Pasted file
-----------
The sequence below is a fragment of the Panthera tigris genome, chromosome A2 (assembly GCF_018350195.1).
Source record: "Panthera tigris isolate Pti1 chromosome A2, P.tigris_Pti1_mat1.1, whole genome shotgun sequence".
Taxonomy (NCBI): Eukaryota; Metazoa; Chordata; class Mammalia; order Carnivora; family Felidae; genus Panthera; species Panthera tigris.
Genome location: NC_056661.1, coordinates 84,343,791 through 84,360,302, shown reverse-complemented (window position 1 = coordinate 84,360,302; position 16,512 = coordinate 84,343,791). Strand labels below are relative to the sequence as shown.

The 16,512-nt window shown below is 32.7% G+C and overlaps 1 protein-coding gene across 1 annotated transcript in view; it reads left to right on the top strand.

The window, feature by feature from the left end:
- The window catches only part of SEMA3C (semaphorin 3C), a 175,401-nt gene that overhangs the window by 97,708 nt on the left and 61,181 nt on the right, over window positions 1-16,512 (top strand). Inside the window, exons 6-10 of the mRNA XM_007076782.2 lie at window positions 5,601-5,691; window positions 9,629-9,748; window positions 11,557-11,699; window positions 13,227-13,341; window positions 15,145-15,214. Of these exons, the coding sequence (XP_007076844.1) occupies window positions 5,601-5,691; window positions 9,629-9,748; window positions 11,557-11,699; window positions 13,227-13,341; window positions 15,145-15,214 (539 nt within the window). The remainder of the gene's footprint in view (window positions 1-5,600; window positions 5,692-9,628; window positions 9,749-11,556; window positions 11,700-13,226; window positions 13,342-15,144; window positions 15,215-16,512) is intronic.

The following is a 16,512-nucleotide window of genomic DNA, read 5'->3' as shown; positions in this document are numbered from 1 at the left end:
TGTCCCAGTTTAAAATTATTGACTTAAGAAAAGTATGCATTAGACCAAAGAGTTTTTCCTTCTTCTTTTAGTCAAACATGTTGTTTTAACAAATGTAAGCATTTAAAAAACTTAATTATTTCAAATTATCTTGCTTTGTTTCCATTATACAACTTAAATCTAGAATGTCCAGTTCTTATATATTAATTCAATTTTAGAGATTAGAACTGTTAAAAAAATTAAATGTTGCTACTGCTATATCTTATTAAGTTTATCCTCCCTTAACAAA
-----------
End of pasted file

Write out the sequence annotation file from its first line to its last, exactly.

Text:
The sequence below is a fragment of the Panthera tigris genome, chromosome A2 (assembly GCF_018350195.1).
Source record: "Panthera tigris isolate Pti1 chromosome A2, P.tigris_Pti1_mat1.1, whole genome shotgun sequence".
Taxonomy (NCBI): Eukaryota; Metazoa; Chordata; class Mammalia; order Carnivora; family Felidae; genus Panthera; species Panthera tigris.
Genome location: NC_056661.1, coordinates 84,343,791 through 84,360,302, shown reverse-complemented (window position 1 = coordinate 84,360,302; position 16,512 = coordinate 84,343,791). Strand labels below are relative to the sequence as shown.

The 16,512-nt window shown below is 32.7% G+C and overlaps 1 protein-coding gene across 1 annotated transcript in view; it reads left to right on the top strand.

The window, feature by feature from the left end:
- The window catches only part of SEMA3C (semaphorin 3C), a 175,401-nt gene that overhangs the window by 97,708 nt on the left and 61,181 nt on the right, over window positions 1-16,512 (top strand). Inside the window, exons 6-10 of the mRNA XM_007076782.2 lie at window positions 5,601-5,691; window positions 9,629-9,748; window positions 11,557-11,699; window positions 13,227-13,341; window positions 15,145-15,214. Of these exons, the coding sequence (XP_007076844.1) occupies window positions 5,601-5,691; window positions 9,629-9,748; window positions 11,557-11,699; window positions 13,227-13,341; window positions 15,145-15,214 (539 nt within the window). The remainder of the gene's footprint in view (window positions 1-5,600; window positions 5,692-9,628; window positions 9,749-11,556; window positions 11,700-13,226; window positions 13,342-15,144; window positions 15,215-16,512) is intronic.

The following is a 16,512-nucleotide window of genomic DNA, read 5'->3' as shown; positions in this document are numbered from 1 at the left end:
TGTCCCAGTTTAAAATTATTGACTTAAGAAAAGTATGCATTAGACCAAAGAGTTTTTCCTTCTTCTTTTAGTCAAACATGTTGTTTTAACAAATGTAAGCATTTAAAAAACTTAATTATTTCAAATTATCTTGCTTTGTTTCCATTATACAACTTAAATCTAGAATGTCCAGTTCTTATATATTAATTCAATTTTAGAGATTAGAACTGTTAAAAAAATTAAATGTTGCTACTGCTATATCTTATTAAGTTTATCCTCCCTTAACAAA